The spies of Wei duly reported these doings to the Ruler of Wei: “Shu marches against Wu, erecting forty base camps along two hundred miles of woods and hills. Moreover, the Ruler of Shu places Huang Quan in command of the North of the Great River. Huang Quan’s marines patrolled as far as thirty miles daily. We do not know their intention.”

The Ruler of Wei laughed aloud when he heard the details of the long line of camps and the encampments among the trees and all this.

“Liu Bei is going to be defeated,” said he.

“How do you know?” asked his courtiers.

“Because Liu Bei does not know how to wage war. How can he beat off an enemy along a front of two hundred miles? The maxims of war forbid to camp in open plains, among marshes, amid precipitous heights and obstacles. He will be defeated at the hand of Lu Xun, and we shall hear of it in about ten days.”

His officers felt more than doubtful and entreated their master to prepare an army to guard against Huang Quan, and to attack Shu if the occasion would allow.

But the Ruler of Wei replied, “I do not plan to attack Shu. If successful, Lu Xun will lead all his force westward into West River Land, and the South Land will be defenseless. I shall pretend to send an army to help. I shall send them in three divisions, and I shall overcome Wu easily.”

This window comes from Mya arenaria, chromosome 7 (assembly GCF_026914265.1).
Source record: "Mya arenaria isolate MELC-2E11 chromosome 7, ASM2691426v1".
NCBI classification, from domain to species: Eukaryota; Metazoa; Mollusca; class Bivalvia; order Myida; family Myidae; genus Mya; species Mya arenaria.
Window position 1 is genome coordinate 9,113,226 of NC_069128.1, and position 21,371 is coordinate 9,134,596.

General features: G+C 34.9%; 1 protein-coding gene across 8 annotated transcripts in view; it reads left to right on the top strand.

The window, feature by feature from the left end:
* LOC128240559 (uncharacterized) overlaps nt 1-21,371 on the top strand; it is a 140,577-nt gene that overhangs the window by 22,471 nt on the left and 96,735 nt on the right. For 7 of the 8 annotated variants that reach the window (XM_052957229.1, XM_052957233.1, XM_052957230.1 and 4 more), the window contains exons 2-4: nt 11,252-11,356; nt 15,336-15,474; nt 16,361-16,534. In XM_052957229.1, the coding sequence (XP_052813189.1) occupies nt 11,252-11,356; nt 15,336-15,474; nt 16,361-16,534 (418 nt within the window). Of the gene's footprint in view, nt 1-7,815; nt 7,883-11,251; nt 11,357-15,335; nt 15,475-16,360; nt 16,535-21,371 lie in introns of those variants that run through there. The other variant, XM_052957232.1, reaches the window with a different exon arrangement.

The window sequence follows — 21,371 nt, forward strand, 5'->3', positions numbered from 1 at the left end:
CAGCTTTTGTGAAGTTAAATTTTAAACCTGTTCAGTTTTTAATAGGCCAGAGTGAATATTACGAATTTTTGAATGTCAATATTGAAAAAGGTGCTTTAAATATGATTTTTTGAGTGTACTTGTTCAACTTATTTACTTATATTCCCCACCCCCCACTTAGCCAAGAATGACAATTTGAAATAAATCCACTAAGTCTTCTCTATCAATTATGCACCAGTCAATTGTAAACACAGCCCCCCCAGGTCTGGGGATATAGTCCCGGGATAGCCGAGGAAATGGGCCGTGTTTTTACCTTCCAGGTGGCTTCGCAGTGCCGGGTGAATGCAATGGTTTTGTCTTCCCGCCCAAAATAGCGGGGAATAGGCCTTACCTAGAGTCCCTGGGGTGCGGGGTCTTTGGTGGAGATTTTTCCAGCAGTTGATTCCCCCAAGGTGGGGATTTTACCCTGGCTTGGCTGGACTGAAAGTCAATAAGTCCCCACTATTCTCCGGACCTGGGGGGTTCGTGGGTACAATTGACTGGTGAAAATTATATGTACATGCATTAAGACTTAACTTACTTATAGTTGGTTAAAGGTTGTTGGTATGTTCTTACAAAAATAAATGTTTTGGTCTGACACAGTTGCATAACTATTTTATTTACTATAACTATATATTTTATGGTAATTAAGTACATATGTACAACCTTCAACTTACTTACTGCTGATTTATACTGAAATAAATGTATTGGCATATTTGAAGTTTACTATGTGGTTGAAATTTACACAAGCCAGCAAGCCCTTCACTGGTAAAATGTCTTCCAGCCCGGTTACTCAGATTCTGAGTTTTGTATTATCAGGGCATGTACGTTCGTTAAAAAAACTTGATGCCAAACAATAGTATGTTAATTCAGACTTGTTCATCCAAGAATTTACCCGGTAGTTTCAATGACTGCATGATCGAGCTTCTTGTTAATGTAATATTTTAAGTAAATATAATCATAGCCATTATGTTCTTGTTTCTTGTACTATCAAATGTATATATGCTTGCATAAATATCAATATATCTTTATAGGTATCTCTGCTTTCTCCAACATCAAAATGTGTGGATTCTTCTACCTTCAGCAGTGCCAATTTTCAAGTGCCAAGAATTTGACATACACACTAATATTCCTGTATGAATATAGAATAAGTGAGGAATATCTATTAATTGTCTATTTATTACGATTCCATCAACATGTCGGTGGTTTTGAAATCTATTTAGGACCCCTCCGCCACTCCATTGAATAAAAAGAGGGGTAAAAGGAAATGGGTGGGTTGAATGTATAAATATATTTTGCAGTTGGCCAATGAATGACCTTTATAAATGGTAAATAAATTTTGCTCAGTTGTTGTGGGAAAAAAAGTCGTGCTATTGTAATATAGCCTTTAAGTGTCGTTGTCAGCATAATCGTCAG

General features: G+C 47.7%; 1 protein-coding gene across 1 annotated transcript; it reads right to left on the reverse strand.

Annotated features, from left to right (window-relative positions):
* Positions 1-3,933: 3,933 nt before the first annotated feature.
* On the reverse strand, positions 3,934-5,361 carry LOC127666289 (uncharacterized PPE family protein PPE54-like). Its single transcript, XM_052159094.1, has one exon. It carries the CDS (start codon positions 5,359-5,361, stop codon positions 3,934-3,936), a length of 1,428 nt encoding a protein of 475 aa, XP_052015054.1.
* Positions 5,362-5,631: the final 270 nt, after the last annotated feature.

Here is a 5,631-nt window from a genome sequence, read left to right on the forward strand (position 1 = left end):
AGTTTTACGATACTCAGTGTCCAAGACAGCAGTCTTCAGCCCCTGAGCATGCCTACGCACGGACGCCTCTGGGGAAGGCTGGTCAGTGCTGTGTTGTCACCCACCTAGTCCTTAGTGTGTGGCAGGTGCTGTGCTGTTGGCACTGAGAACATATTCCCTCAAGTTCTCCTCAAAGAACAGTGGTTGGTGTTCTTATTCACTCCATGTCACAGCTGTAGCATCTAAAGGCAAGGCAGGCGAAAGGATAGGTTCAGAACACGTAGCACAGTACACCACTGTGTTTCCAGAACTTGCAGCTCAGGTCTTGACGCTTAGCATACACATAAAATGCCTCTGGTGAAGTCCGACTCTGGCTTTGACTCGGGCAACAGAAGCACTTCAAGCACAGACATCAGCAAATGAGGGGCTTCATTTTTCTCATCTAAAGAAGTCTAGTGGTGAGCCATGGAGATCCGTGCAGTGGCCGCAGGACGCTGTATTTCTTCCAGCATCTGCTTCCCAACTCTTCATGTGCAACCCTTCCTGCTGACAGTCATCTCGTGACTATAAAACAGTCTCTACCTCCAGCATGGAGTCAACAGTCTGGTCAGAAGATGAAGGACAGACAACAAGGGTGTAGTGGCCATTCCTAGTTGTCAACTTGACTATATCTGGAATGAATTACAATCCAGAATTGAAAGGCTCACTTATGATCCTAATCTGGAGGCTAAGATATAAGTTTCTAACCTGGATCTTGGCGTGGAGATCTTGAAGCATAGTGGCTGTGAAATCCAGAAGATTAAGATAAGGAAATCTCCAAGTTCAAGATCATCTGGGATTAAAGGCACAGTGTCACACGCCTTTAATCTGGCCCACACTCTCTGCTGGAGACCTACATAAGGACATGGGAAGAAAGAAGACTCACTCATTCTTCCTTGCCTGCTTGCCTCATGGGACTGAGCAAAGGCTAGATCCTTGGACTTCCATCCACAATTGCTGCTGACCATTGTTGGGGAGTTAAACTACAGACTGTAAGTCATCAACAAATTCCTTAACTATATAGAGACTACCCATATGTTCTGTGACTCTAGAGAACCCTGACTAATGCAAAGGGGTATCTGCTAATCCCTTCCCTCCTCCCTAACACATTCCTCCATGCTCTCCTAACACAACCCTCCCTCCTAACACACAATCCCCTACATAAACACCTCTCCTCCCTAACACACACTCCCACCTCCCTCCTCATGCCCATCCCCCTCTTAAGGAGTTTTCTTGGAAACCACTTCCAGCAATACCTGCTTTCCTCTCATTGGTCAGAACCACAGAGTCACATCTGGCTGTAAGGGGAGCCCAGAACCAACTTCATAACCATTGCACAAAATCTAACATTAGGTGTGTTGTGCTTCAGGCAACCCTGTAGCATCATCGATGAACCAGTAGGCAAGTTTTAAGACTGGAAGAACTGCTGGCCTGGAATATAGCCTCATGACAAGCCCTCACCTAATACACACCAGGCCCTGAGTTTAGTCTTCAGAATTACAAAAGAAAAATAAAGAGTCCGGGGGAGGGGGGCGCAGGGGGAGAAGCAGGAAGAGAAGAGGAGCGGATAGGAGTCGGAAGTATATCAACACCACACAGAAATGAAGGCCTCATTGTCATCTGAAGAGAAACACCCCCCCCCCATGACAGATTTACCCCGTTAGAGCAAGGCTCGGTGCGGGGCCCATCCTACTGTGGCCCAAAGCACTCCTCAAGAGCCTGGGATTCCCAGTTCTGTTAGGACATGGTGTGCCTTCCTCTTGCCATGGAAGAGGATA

They all bowed acquiescence and approval. Then orders went out appointing Cao Ren to lead an army out to Ruxu, Cao Xiu to take a second out to Dongkou, and Cao Zhen to command a third aiming at Nanjun, and the three armies were to combine on a given date for a sudden attack on Wu. The Ruler of Wei would himself bring up the reinforcement in this southern campaign.

Having reached Chengdu, Ma Liang lost no time in seeing the Prime Minister and presenting the plan of the armies as they were in the field.

Said Ma Liang, “Now the forces are on both sides of the Great River extending along a front of two hundred miles, with forty stations, each beside a mountain stream or in a pleasantly shaded forest. At our lord’s command, I prepared this map, and he sent me to ask your opinion.”

“Who advised such an arrangement? He ought to be put to death, whoever it was!” cried Zhuge Liang, tapping the table at his side.

“It is entirely our lord’s own work. No other had any hand in it,” said Ma Liang.